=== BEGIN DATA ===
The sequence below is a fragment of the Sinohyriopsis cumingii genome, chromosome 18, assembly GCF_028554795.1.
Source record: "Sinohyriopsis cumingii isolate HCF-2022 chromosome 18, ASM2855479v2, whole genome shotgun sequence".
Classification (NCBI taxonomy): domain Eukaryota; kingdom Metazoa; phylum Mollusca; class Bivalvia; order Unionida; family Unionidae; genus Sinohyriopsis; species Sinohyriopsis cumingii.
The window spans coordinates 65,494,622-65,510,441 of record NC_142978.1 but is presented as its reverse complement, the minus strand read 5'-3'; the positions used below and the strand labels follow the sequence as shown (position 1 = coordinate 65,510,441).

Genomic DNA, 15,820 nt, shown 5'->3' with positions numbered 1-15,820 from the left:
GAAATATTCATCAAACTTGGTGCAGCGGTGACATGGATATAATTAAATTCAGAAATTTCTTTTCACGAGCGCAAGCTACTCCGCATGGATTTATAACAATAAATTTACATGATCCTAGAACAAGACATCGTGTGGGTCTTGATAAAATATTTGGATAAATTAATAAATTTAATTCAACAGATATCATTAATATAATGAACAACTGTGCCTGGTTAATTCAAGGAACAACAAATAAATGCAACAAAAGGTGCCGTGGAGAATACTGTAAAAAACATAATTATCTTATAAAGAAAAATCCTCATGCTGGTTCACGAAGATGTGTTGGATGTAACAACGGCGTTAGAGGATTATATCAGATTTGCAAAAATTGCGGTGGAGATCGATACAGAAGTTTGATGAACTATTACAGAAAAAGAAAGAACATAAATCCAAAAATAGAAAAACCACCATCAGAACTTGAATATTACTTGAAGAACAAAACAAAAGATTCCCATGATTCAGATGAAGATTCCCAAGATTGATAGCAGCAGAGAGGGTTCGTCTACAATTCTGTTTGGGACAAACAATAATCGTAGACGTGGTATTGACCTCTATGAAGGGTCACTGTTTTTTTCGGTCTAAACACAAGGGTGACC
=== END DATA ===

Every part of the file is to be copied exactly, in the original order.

The sequence below is a fragment of the Sinohyriopsis cumingii genome, chromosome 18, assembly GCF_028554795.1.
Source record: "Sinohyriopsis cumingii isolate HCF-2022 chromosome 18, ASM2855479v2, whole genome shotgun sequence".
Classification (NCBI taxonomy): domain Eukaryota; kingdom Metazoa; phylum Mollusca; class Bivalvia; order Unionida; family Unionidae; genus Sinohyriopsis; species Sinohyriopsis cumingii.
The window spans coordinates 65,494,622-65,510,441 of record NC_142978.1 but is presented as its reverse complement, the minus strand read 5'-3'; the positions used below and the strand labels follow the sequence as shown (position 1 = coordinate 65,510,441).

Genomic DNA, 15,820 nt, shown 5'->3' with positions numbered 1-15,820 from the left:
GAAATATTCATCAAACTTGGTGCAGCGGTGACATGGATATAATTAAATTCAGAAATTTCTTTTCACGAGCGCAAGCTACTCCGCATGGATTTATAACAATAAATTTACATGATCCTAGAACAAGACATCGTGTGGGTCTTGATAAAATATTTGGATAAATTAATAAATTTAATTCAACAGATATCATTAATATAATGAACAACTGTGCCTGGTTAATTCAAGGAACAACAAATAAATGCAACAAAAGGTGCCGTGGAGAATACTGTAAAAAACATAATTATCTTATAAAGAAAAATCCTCATGCTGGTTCACGAAGATGTGTTGGATGTAACAACGGCGTTAGAGGATTATATCAGATTTGCAAAAATTGCGGTGGAGATCGATACAGAAGTTTGATGAACTATTACAGAAAAAGAAAGAACATAAATCCAAAAATAGAAAAACCACCATCAGAACTTGAATATTACTTGAAGAACAAAACAAAAGATTCCCATGATTCAGATGAAGATTCCCAAGATTGATAGCAGCAGAGAGGGTTCGTCTACAATTCTGTTTGGGACAAACAATAATCGTAGACGTGGTATTGACCTCTATGAAGGGTCACTGTTTTTTTCGGTCTAAACACAAGGGTGACC